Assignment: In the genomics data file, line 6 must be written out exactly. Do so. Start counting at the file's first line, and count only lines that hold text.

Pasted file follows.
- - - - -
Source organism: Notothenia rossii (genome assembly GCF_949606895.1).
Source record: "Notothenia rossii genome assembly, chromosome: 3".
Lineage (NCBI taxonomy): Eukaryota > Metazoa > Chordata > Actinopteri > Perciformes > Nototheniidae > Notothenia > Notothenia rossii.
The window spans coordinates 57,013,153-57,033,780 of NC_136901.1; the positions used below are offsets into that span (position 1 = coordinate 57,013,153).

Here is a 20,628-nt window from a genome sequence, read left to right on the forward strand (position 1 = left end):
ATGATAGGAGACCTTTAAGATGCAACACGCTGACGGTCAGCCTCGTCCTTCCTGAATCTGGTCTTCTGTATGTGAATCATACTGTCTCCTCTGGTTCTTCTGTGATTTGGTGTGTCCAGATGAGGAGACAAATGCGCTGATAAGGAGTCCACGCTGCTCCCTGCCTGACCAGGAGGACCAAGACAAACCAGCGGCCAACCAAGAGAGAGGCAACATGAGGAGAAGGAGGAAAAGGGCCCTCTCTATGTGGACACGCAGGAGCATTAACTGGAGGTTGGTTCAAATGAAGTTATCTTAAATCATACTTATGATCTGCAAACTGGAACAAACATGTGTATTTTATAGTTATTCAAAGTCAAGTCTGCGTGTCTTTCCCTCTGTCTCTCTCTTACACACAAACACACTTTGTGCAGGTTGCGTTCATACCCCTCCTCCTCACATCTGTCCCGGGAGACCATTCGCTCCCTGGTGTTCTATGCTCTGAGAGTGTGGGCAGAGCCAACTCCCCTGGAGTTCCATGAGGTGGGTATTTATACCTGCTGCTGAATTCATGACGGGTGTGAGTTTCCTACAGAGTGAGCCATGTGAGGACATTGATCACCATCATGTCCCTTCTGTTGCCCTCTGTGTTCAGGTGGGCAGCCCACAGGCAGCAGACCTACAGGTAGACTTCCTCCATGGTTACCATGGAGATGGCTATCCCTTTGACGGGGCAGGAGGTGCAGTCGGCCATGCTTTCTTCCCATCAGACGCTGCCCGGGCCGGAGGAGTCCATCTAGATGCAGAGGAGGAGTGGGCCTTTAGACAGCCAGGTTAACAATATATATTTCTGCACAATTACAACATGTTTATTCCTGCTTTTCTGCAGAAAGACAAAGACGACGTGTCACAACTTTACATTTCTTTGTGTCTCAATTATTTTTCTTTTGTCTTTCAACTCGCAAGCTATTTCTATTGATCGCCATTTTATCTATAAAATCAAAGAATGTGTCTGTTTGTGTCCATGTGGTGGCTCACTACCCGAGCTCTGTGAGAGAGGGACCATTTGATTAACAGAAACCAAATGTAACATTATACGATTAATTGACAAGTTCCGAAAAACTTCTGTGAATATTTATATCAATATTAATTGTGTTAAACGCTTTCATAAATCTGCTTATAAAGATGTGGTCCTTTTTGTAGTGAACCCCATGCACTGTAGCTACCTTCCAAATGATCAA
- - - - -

ATGATAGGAGACCTTTAAGATGCAACACGCTGACGGTCAGCCTCGTCCTTCCTGAATCTGGTCTTCTGTATGTGAATCATACTGTCTCCTCTGGTTCTTCTGTGATTTGGTGTGTCCAGATGAGGAGACAAATGCGCTGATAAGGAGTCCACGCTGCTCCCTGCCTGACCAGGAGGACCAAGACAAACCAGCGGCCAACCAAGAGAGAGGCAACATGAGGAGAAGGAGGAAAAGGGCCCTCTCTATGTGGACACGCAGGAGCATTAACTGGAGGTTGGTTCAAATGAAGTTATCTTAAATCATACTTATGATCTGCAAACTGGAACAAACATGTGTATTTTATAGTTATTCAAAGTCAAGTCTGCGTGTCTTTCCCTCTGTCTCTCTCTTACACACAAACACACTTTGTGCAGGTTGCGTTCATACCCCTCCTCCTCACATCTGTCCCGGGAGACCATTCGCTCCCTGGTGTTCTATGCTCTGAGAGTGTGGGCAGAGCCAACTCCCCTGGAGTTCCATGAGGTGGGTATTTATACCTGCTGCTGAATTCATGACGGGTGTGAGTTTCCTACAGAGTGAGCCATGTGAGGACATTGATCACCATCATGTCCCTTCTGTTGCCCTCTGTGTTCAGGTGGGCAGCCCACAGGCAGCAGACCTACAGGTAGACTTCCTCCATGGTTACCATGGAGATGGCTATCCCTTTGACGGGGCAGGAGGTGCAGTCGGCCATGCTTTCTTCCCATCAGACGCTGCCCGGGCCGGAGGAGTCCATCTAGATGCAGAGGAGGAGTGGGCCTTTAGACAGCCAGGTTAACAATATATATTTCTGCACAATTACAACATGTTTATTCCTGCTTTTCTGCAGAAAGACAAAGACGACGTGTCACAACTTTACATTTCTTTGTGTCTCAATTATTTTTCTTTTGTCTTTCAACTCGCAAGCTATTTCTATTGATCGCCATTTTATCTATAAAATCAAAGAATGTGTCTGTTTGTGTCCATGTGGTGGCTCACTACCCGAGCTCTGTGAGAGAGGGACCATTTGATTAACAGAAACCAAATGTAACATTATACGATTAATTGACAAGTTCCGAAAAACTTCTGTGAATATTTATATCAATATTAATTGTGTTAAACGCTTTCATAAATCTGCTTATAAAGATGTGGTCCTTTTTGTAGTGAACCCCATGCACTGTAGCTACCTTCCAAATGATCAA